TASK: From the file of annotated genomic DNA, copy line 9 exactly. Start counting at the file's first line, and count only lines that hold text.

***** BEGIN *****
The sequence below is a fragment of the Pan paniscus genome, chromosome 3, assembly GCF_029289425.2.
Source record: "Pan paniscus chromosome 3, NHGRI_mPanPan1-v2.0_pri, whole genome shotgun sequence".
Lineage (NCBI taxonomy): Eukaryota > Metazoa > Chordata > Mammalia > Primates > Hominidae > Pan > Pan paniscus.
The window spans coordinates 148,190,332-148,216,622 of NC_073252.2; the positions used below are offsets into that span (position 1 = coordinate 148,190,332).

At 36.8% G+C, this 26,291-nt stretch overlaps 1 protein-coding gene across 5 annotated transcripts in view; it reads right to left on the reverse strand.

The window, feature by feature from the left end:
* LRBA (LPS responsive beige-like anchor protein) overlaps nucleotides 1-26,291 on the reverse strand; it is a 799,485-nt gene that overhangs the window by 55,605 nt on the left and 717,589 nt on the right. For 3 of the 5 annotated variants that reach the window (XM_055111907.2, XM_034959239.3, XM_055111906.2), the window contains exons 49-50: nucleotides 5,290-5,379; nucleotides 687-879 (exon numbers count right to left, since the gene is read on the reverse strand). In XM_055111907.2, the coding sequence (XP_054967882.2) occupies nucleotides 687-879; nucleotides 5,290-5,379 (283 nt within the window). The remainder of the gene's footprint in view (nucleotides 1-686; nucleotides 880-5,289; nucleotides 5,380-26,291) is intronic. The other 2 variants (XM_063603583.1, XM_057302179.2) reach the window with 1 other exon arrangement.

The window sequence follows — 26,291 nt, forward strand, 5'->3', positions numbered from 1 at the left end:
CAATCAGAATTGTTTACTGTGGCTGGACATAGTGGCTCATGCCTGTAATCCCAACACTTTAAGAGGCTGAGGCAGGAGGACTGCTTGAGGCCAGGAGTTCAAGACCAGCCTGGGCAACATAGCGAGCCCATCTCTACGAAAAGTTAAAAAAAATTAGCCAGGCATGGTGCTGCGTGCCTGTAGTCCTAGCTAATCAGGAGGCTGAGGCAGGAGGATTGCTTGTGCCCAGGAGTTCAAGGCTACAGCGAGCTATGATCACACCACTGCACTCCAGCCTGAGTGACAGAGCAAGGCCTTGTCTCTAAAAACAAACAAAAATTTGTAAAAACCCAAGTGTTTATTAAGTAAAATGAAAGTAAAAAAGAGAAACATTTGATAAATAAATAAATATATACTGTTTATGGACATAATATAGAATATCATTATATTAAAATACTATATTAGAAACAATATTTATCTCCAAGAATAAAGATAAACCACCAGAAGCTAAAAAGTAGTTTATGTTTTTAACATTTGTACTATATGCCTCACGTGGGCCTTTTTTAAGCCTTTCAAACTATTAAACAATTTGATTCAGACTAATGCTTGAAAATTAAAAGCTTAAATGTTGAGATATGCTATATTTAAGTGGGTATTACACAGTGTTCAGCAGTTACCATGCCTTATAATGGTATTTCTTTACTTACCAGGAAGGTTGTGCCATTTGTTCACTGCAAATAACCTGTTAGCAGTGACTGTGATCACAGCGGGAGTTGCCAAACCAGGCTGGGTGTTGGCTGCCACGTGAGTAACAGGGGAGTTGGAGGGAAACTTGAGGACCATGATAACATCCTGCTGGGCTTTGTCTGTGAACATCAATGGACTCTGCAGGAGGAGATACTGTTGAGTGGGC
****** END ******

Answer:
CAATCAGAATTGTTTACTGTGGCTGGACATAGTGGCTCATGCCTGTAATCCCAACACTTTAAGAGGCTGAGGCAGGAGGACTGCTTGAGGCCAGGAGTTCAAGACCAGCCTGGGCAACATAGCGAGCCCATCTCTACGAAAAGTTAAAAAAAATTAGCCAGGCATGGTGCTGCGTGCCTGTAGTCCTAGCTAATCAGGAGGCTGAGGCAGGAGGATTGCTTGTGCCCAGGAGTTCAAGGCTACAGCGAGCTATGATCACACCACTGCACTCCAGCCTGAGTGACAGAGCAAGGCCTTGTCTCTAAAAACAAACAAAAATTTGTAAAAACCCAAGTGTTTATTAAGTAAAATGAAAGTAAAAAAGAGAAACATTTGATAAATAAATAAATATATACTGTTTATGGACATAATATAGAATATCATTATATTAAAATACTATATTAGAAACAATATTTATCTCCAAGAATAAAGATAAACCACCAGAAGCTAAAAAGTAGTTTATGTTTTTAACATTTGTACTATATGCCTCACGTGGGCCTTTTTTAAGCCTTTCAAACTATTAAACAATTTGATTCAGACTAATGCTTGAAAATTAAAAGCTTAAATGTTGAGATATGCTATATTTAAGTGGGTATTACACAGTGTTCAGCAGTTACCATGCCTTATAATGGTATTTCTTTACTTACCAGGAAGGTTGTGCCATTTGTTCACTGCAAATAACCTGTTAGCAGTGACTGTGATCACAGCGGGAGTTGCCAAACCAGGCTGGGTGTTGGCTGCCACGTGAGTAACAGGGGAGTTGGAGGGAAACTTGAGGACCATGATAACATCCTGCTGGGCTTTGTCTGTGAACATCAATGGACTCTGCAGGAGGAGATACTGTTGAGTGGGC